Best Practices to Improve Your Credit Score & Interest Rate Pricing
Created On April 22, 2022 - Updated On: July 14th, 2022 by Stephanie Jones
The best way to improve your credit score is to follow the best practices listed below for raising and then maintaining, a high credit score.
A good credit score can benefit you in many ways; people with strong credit have access to a wider variety of financial options, an easier time getting a loans or credit cards and enjoy the best rates of interest on all financing products. Credit scores act like a financial report card, reporting historically on your management of debt obligations from student loans, credit cards to mortgages and solar leases.
Multiple approaches to credit management can be advantageous in the long term; here are some best practices
Pay all Obligations as Agreed
Regardless of the financing instrument; credit card, department store card, mortgage, student debt, auto loan or other installment debt; pay the obligations when due. Late payments, especially those on the largest debt obligations with payments over 30 days past due, can have a bad effect on your credit score. And the more recent the late payment, the worse the effect on credit. Pay your bills as agreed, and if there are any late payments call the creditors directly and try to reverse the late payment notice on your report.
This figure is the ratio of revolving credit balances to available credit and plays a major part in credit score calculation. For instance, if you have total available credit facilities of $100,000, and you are using $30,000, your credit utilization ratio is 30%. Improve your credit score by lowering your credit utilization ratios but note; if you close credit lines with a zero balance, your utilization ratio will rise!
Don’t Close Credit Cards
Credit scoring formulas factor in the length of your credit history; credit histories of twenty years or more are favorable. Keep credit cards open, even if they’re rarely used, to improve your credit score.
Become an Authorized User
Becoming an authorized user on someone else’s credit card account can help, there are generally no credit requirements to be added as an authorized user, making this an easily accessible option to users who are just getting started. Just make sure the account you are joining pays their obligations as agreed!
Credit Limit Increase
A higher credit limit will positively affect your credit utilization ratio, a key component of your credit scores. You can usually request a credit limit increase by calling the customer service department of the issuing creditor. They usually just want to know your salary and monthly rent or mortgage expense, they will then advise you on any increase (or decrease) to the credit limit on the card.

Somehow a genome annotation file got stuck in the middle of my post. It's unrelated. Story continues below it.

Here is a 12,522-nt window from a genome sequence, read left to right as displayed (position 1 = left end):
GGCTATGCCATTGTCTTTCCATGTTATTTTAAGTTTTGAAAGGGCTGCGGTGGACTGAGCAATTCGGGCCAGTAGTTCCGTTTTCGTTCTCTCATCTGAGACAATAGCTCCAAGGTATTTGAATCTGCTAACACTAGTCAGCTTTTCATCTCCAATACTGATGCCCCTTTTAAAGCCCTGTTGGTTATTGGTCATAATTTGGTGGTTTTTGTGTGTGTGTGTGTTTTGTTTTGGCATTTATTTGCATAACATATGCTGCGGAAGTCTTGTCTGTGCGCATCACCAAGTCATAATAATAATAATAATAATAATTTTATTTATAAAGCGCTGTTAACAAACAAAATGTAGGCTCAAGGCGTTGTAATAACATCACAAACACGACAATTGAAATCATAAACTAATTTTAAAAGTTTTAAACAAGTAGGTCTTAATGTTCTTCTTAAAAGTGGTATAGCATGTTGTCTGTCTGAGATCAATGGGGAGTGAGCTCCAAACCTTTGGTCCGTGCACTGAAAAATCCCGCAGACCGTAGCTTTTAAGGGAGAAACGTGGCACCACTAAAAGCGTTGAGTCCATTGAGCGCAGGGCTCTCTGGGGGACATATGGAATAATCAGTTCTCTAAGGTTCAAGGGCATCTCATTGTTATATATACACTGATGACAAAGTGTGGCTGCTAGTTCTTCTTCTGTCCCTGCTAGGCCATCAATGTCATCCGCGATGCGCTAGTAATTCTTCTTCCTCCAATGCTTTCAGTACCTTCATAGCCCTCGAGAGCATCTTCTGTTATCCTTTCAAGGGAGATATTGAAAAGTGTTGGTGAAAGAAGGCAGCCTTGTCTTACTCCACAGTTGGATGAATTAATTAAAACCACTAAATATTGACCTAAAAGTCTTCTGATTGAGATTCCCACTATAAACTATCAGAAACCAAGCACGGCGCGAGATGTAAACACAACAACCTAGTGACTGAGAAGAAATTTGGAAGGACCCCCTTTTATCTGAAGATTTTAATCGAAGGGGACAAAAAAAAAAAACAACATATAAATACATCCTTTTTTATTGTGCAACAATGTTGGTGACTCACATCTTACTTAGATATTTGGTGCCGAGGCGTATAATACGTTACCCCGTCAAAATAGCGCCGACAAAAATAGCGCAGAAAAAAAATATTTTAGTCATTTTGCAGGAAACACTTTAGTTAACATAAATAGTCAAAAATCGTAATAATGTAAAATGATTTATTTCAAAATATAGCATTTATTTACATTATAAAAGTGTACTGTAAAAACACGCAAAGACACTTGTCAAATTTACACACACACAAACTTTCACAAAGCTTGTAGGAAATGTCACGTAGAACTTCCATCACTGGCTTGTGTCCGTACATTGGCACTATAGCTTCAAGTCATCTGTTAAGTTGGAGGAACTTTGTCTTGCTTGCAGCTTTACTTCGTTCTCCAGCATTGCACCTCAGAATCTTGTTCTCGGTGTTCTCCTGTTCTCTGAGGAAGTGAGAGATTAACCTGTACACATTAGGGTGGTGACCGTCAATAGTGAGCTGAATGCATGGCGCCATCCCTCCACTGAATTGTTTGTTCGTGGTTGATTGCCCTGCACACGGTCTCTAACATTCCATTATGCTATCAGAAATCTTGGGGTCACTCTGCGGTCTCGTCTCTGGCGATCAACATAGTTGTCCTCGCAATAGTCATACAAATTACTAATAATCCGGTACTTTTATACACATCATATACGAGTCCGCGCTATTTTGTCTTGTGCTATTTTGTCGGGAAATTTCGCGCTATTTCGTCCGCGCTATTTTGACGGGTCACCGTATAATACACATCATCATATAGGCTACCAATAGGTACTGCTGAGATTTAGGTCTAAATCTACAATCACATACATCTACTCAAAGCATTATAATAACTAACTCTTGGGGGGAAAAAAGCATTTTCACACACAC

Identify and Resolve Credit Reporting Errors
Most errors on credit reports have an adverse effect on credit scores, even if they’re only on one credit bureau’s report. Some items such as Collection Accounts, and Charge Offs can have a very damaging effect on credit scoring, correcting these will have a positive effect immediately and, to get an error corrected, contact the original creditor to get the item removed from your credit report.
We suggest you check your credit only through one of the three credit bureaus: Equifax, Trans Union or Experian. For instance, you can get your free Equifax report in a variety of ways, all lined out for you here.
Be wary of soft credit pulls offered via credit agencies or banks, they often distort the true picture. What you want are formal & complete credit pulls, including the reporting data from all three of the credit bureaus, done only infrequently, such as annually.
Diversify Credit Obligations
The variety of accounts types you have, for instance, home loans, auto loans and credit cards can positively affect credit scores.
When a lender pulls your credit for a loan application, especially for mortgage financing, once or twice within a short period of time, it will not be damaging to your credit score. However, multiple inquiries for credit cards or installment loans can adversely affect your credit (4 or more report requests). Learning about your loan options and terms before allowing a lender to pull your credit, be watchful of inquiries, get terms in writing first, before you allow a credit pull!
Use it or Lose it!
Having at least one installment or mortgage account, along with at least one credit account (or more), is healthy for your credit. Note, we only suggest using credit as you can pay it in full each month, but whatever amount you can charge, this usage will help your score. If one were to have no installment or mortgage accounts and never charge anything on credit, your scores could drastically go downward or even not be reported if enough time passes.
There are 3 credit repositories responsible for credit scoring in the financial markets; Equifax, Experian and TransUnion. If there is enough credit established, the repositories will return a credit score when your credit report is ordered and reflect a risk score referred to as Beacon, Fair Isaac and Fico respectively. Mortgage Lenders use the middle of the 3 scores or the lower of 2 scores (if only 2 scores are returned), and if there are 2 borrowers on a transaction, the lowest middle score of the 2 are used.
Maintain best credit practices over time and make smart financial decisions and your credit scores will rise to the top and stay there. You’ll be surprised just how much better the rates and costs will be for loans & financing products that you apply for when your scores are higher.
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